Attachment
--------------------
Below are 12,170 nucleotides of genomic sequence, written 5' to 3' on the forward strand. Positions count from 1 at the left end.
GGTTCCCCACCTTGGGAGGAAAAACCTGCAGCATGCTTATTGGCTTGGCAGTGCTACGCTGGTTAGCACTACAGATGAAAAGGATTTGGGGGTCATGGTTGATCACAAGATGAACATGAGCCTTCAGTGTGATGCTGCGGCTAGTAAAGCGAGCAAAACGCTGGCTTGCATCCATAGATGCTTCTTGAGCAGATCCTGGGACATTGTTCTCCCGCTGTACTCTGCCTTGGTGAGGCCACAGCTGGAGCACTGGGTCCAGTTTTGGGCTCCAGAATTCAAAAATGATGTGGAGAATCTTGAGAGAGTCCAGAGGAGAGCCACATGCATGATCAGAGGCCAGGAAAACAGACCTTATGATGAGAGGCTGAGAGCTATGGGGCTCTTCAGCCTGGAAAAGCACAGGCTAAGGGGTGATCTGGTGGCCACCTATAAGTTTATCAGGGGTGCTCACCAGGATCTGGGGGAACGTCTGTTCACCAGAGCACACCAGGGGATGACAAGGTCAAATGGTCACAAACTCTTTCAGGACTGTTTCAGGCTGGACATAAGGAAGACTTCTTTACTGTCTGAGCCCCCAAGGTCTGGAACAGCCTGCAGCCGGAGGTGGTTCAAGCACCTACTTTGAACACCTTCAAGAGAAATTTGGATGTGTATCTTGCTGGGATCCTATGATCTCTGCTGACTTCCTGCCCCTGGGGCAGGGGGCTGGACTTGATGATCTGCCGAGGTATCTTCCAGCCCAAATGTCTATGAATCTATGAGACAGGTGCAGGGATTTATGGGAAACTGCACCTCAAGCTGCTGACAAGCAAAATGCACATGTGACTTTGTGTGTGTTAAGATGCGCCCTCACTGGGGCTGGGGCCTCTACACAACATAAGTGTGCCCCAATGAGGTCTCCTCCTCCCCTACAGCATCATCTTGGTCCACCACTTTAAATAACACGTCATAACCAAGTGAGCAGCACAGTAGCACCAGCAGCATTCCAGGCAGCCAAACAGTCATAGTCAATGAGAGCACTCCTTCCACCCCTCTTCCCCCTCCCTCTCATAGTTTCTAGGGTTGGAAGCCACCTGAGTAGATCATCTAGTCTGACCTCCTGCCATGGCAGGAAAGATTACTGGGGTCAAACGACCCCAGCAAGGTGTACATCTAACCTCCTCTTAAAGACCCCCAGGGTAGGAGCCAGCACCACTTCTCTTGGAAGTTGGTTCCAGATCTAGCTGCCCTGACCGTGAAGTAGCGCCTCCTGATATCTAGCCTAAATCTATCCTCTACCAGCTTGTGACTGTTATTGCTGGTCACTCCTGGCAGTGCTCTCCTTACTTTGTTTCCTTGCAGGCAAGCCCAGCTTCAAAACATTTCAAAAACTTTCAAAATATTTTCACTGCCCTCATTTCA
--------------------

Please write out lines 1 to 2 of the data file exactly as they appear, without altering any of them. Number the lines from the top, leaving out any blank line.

Below are 12,170 nucleotides of genomic sequence, written 5' to 3' on the forward strand. Positions count from 1 at the left end.
GGTTCCCCACCTTGGGAGGAAAAACCTGCAGCATGCTTATTGGCTTGGCAGTGCTACGCTGGTTAGCACTACAGATGAAAAGGATTTGGGGGTCATGGTTGATCACAAGATGAACATGAGCCTTCAGTGTGATGCTGCGGCTAGTAAAGCGAGCAAAACGCTGGCTTGCATCCATAGATGCTTCTTGAGCAGATCCTGGGACATTGTTCTCCCGCTGTACTCTGCCTTGGTGAGGCCACAGCTGGAGCACTGGGTCCAGTTTTGGGCTCCAGAATTCAAAAATGATGTGGAGAATCTTGAGAGAGTCCAGAGGAGAGCCACATGCATGATCAGAGGCCAGGAAAACAGACCTTATGATGAGAGGCTGAGAGCTATGGGGCTCTTCAGCCTGGAAAAGCACAGGCTAAGGGGTGATCTGGTGGCCACCTATAAGTTTATCAGGGGTGCTCACCAGGATCTGGGGGAACGTCTGTTCACCAGAGCACACCAGGGGATGACAAGGTCAAATGGTCACAAACTCTTTCAGGACTGTTTCAGGCTGGACATAAGGAAGACTTCTTTACTGTCTGAGCCCCCAAGGTCTGGAACAGCCTGCAGCCGGAGGTGGTTCAAGCACCTACTTTGAACACCTTCAAGAGAAATTTGGATGTGTATCTTGCTGGGATCCTATGATCTCTGCTGACTTCCTGCCCCTGGGGCAGGGGGCTGGACTTGATGATCTGCCGAGGTATCTTCCAGCCCAAATGTCTATGAATCTATGAGACAGGTGCAGGGATTTATGGGAAACTGCACCTCAAGCTGCTGACAAGCAAAATGCACATGTGACTTTGTGTGTGTTAAGATGCGCCCTCACTGGGGCTGGGGCCTCTACACAACATAAGTGTGCCCCAATGAGGTCTCCTCCTCCCCTACAGCATCATCTTGGTCCACCACTTTAAATAACACGTCATAACCAAGTGAGCAGCACAGTAGCACCAGCAGCATTCCAGGCAGCCAAACAGTCATAGTCAATGAGAGCACTCCTTCCACCCCTCTTCCCCCTCCCTCTCATAGTTTCTAGGGTTGGAAGCCACCTGAGTAGATCATCTAGTCTGACCTCCTGCCATGGCAGGAAAGATTACTGGGGTCAAACGACCCCAGCAAGGTGTACATCTAACCTCCTCTTAAAGACCCCCAGGGTAGGAGCCAGCACCACTTCTCTTGGAAGTTGGTTCCAGATCTAGCTGCCCTGACCGTGAAGTAGCGCCTCCTGATATCTAGCCTAAATCTATCCTCTACCAGCTTGTGACTGTTATTGCTGGTCACTCCTGGCAGTGCTCTCCTTACTTTGTTTCCTTGCAGGCAAGCCCAGCTTCAAAACATTTCAAAAACTTTCAAAATATTTTCACTGCCCTCATTTCA